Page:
Family Past Means a Lot to the Present
In "Everyday Use," by Alice Walker we meet two sisters, Dee and Maggie, who are completely different from one another. The story takes place in the South during the 1960's. It was the time of the Black Power Movement, when African Americans were fighting for their rights. Many had to struggle and decide whether they wanted to assimilate and blend in with the world around them, or instead choose to hold onto their heritage and traditions. In our story, Maggie and her mother live the old fashioned way and cherish the traditions, while Dee just wants to move forwards and modernize. She views her mother and sister as somewhat backwards. When Dee comes to visit, Mama is faced with a dilemma: which of the two sisters should receive the quilts that are a family heirloom? The quilts signify a lot more than just beautiful pieces of patchwork.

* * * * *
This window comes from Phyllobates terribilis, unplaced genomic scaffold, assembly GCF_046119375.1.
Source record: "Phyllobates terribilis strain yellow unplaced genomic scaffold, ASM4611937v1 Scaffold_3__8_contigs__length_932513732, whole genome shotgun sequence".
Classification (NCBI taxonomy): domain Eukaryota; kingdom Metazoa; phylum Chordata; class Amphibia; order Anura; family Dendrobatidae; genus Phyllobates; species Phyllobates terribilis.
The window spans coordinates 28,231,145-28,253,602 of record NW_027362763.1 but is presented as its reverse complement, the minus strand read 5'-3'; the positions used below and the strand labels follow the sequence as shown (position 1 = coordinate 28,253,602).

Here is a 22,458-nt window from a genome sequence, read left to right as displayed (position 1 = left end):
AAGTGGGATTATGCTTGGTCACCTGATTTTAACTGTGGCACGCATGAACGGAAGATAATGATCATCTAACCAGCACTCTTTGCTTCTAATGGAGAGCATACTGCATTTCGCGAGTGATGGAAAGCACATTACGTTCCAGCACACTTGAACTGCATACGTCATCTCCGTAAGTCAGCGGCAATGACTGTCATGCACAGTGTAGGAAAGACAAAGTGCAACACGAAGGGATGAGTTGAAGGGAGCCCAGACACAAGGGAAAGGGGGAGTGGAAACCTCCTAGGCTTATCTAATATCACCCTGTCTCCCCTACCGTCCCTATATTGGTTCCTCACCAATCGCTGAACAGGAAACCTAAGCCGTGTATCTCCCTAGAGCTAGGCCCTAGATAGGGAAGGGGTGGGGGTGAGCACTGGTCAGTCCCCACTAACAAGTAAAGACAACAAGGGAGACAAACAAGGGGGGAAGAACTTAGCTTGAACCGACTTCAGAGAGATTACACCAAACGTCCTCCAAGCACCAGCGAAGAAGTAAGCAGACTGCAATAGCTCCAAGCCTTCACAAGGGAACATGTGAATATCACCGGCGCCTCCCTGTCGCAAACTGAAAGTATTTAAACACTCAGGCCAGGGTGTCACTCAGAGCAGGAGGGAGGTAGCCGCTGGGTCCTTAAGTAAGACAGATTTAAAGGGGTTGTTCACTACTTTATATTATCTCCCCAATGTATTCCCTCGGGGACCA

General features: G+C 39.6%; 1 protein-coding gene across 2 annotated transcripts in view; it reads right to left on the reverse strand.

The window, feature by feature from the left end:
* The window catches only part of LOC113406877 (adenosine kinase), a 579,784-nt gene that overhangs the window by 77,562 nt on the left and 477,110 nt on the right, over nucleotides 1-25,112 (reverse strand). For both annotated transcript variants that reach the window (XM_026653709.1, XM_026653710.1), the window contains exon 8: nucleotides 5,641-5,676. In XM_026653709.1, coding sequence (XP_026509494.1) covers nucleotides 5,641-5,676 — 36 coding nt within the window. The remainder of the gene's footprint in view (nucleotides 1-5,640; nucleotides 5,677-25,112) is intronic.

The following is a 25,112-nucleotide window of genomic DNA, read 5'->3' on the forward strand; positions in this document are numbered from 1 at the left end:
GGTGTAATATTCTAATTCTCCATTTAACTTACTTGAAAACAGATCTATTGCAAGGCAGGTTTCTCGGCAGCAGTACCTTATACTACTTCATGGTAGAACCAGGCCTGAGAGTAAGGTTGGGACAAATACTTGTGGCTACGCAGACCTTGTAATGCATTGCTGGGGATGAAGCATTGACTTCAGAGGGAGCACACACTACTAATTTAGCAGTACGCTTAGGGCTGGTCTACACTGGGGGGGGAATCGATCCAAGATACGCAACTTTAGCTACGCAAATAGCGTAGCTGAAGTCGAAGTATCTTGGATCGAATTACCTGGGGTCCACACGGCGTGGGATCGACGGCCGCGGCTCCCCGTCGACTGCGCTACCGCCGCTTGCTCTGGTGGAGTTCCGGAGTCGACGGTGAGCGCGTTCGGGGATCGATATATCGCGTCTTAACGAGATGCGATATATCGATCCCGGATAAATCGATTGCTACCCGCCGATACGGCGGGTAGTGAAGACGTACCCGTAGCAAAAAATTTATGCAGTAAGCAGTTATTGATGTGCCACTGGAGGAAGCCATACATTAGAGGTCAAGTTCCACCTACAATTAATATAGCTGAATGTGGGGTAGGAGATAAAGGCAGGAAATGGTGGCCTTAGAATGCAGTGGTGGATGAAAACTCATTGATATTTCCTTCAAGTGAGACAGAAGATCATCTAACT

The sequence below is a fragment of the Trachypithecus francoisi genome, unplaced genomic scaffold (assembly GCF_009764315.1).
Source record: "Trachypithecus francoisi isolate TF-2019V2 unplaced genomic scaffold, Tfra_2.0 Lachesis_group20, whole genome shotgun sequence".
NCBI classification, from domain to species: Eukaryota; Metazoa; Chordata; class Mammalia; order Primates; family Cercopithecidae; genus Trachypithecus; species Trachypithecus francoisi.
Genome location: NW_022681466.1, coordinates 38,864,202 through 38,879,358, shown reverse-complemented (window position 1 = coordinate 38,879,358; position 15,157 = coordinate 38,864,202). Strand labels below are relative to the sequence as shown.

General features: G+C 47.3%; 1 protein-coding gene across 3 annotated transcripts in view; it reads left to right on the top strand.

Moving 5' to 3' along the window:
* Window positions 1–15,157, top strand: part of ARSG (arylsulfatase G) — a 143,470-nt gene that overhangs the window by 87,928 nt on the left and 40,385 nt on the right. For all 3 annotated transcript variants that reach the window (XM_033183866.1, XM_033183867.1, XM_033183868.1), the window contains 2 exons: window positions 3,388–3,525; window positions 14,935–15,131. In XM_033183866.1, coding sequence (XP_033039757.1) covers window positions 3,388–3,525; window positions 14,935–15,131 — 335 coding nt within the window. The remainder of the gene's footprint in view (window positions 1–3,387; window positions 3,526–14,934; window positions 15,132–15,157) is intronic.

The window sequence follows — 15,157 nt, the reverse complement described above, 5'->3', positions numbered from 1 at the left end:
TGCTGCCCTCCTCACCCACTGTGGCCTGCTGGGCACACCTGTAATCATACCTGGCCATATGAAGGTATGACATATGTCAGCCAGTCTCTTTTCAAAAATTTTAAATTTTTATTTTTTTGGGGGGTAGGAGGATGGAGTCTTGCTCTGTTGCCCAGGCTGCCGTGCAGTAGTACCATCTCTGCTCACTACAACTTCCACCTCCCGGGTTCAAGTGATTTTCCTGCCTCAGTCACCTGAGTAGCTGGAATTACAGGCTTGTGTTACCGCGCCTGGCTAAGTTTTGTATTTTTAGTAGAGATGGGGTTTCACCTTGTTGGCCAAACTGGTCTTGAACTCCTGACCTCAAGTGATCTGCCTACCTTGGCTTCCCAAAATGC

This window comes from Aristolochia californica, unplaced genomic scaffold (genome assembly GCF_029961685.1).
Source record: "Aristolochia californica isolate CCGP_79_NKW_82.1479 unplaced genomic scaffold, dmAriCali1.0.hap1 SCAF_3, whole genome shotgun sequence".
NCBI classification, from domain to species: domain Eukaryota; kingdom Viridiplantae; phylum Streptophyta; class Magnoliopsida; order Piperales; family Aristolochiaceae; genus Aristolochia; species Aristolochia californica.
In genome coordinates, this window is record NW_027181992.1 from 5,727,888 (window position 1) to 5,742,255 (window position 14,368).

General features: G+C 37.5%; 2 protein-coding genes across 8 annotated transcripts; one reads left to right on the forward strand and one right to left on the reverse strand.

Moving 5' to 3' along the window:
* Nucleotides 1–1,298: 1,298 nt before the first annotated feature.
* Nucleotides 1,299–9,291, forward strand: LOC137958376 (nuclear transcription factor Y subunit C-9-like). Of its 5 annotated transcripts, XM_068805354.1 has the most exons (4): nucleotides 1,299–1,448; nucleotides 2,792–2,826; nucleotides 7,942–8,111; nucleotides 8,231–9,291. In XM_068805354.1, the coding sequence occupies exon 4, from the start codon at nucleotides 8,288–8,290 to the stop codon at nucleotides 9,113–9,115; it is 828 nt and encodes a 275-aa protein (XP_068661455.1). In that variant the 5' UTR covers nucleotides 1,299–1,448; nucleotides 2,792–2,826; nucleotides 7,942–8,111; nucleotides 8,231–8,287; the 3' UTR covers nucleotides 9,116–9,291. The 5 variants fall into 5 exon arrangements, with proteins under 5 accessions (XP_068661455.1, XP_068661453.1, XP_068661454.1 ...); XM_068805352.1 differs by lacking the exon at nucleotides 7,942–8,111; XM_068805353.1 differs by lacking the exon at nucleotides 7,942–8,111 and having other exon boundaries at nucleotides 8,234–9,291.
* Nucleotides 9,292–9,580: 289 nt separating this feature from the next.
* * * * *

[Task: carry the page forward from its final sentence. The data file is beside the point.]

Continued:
The quilts are symbolic of the rich heritage that the family possesses.
First of all, the fact that the quilts were composed of such sentimental pieces of fabric makes them very symbolic. These two precious quilts were not at all made up of random scraps of material! On the contrary, they contained "scraps of dresses Grandma Dee had worn fifty and more years ago," as well as "bits and pieces of Grandpa Jarell's Paisley shirts," and even a piece from "Great Grandpa Ezriel's uniform that he wore in the Civil War." Imagine! If appreciated and understood correctly, these quilts really told a story; the story of this family's past.
Another great significance of the quilts is the fact that we can learn so much about the characters of Dee and Maggie by observing their differences in attitude towards...